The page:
Imagine hearing the words and tone of your dining companion in a crowded restaurant when once you heard overwhelming noise. Longtime cochlear implant users are now reporting dramatic improvements in hearing, thanks to Vanderbilt researchers.
“Our automated image-guided programming method can dramatically improve a person’s hearing with a cochlear implant, even if implantation happened a long time ago,” says Benoit M. Dawant, the Cornelius Vanderbilt Professor of Engineering and director of the Vanderbilt Initiative in Surgery and Engineering (ViSE).
More than 200,000 people worldwide have cochlear implants, and the number of newly implanted recipients is increasing rapidly. Although cochlear implants are considered standard-of-care treatment for severe to profound hearing loss, the quality of hearing is not on par with normal fidelity and recipients may experience only marginal hearing restoration. Users from the newly implanted to the long-term could experience better hearing with Vanderbilt’s new programming process.
Vanderbilt’s interdisciplinary research team drew on the work of students, professors and medical professionals from the School of Engineering, School of Medicine, Vanderbilt University Medical Center and Vanderbilt Bill Wilkerson Center. In addition to Dawant, the team included audiologist René H. Gifford, MS’97, assistant professor of hearing and speech sciences and audiology director of Vanderbilt’s cochlear implant program; Dr. Robert F. Labadie, professor of otolaryngology and associate professor of biomedical engineering; and then-graduate student Jack H. Noble, BE’07, MS’08, PhD’11, now a research assistant professor in electrical engineering and computer science.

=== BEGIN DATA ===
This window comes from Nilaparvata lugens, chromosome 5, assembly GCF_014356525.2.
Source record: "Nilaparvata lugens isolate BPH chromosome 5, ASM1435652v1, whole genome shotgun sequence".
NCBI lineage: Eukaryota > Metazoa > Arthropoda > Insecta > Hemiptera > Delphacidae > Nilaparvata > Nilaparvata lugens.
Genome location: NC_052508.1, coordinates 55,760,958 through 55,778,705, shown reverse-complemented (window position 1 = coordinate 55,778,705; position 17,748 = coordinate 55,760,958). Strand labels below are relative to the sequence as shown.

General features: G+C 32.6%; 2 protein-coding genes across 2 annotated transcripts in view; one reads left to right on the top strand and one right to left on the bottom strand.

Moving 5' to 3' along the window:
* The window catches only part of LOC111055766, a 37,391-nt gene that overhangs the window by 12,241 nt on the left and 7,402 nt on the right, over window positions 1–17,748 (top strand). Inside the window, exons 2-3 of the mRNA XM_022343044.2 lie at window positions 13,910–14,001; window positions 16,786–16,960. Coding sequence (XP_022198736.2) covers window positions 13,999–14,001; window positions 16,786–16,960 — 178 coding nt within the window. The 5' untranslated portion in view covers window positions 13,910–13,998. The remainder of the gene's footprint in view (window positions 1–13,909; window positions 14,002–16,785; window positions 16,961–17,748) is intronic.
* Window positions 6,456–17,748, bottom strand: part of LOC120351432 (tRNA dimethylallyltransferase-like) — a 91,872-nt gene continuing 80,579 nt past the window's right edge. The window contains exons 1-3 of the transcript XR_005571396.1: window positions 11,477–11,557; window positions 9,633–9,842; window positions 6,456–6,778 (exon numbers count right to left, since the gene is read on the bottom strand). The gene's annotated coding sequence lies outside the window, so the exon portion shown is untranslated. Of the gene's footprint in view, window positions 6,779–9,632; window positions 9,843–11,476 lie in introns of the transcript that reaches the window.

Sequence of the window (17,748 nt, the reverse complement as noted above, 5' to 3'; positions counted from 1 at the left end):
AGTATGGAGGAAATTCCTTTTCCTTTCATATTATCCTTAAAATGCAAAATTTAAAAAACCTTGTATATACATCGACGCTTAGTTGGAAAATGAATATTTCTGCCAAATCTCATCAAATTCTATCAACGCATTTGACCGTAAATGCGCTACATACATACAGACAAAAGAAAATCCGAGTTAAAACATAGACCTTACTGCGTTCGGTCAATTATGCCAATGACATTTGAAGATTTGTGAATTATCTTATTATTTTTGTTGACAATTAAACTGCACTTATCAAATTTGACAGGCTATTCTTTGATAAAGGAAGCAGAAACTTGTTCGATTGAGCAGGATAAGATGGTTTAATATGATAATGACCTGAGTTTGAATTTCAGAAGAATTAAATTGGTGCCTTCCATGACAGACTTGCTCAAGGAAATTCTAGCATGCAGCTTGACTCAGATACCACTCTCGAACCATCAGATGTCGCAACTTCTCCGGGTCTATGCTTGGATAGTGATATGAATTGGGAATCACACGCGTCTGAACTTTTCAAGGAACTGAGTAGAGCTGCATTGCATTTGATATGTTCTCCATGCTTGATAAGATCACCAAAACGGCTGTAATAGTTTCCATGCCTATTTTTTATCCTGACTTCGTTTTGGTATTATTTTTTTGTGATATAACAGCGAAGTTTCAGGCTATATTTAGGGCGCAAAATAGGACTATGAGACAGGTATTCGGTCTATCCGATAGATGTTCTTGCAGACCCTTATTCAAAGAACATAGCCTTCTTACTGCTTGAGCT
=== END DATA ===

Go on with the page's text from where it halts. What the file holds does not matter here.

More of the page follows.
The new automatic technique uses patients’ pre- and postoperative CT scans to determine the location of implanted electrodes and where overlap is occurring, possibly causing interference in the transmission of signals. The image-guided strategy and software, which Noble developed as a Ph.D. student, then pinpoint which electrodes can be turned off—thereby improving hearing fidelity. No surgery is required, and the process can be accomplished in one office appointment.
The project continues to enroll new study participants. Currently, adults are being recruited, although Gifford, who is also director of pediatric audiology at Vanderbilt, says she believes children in particular will benefit from the new programming because it can be mapped with or without responses from the patient.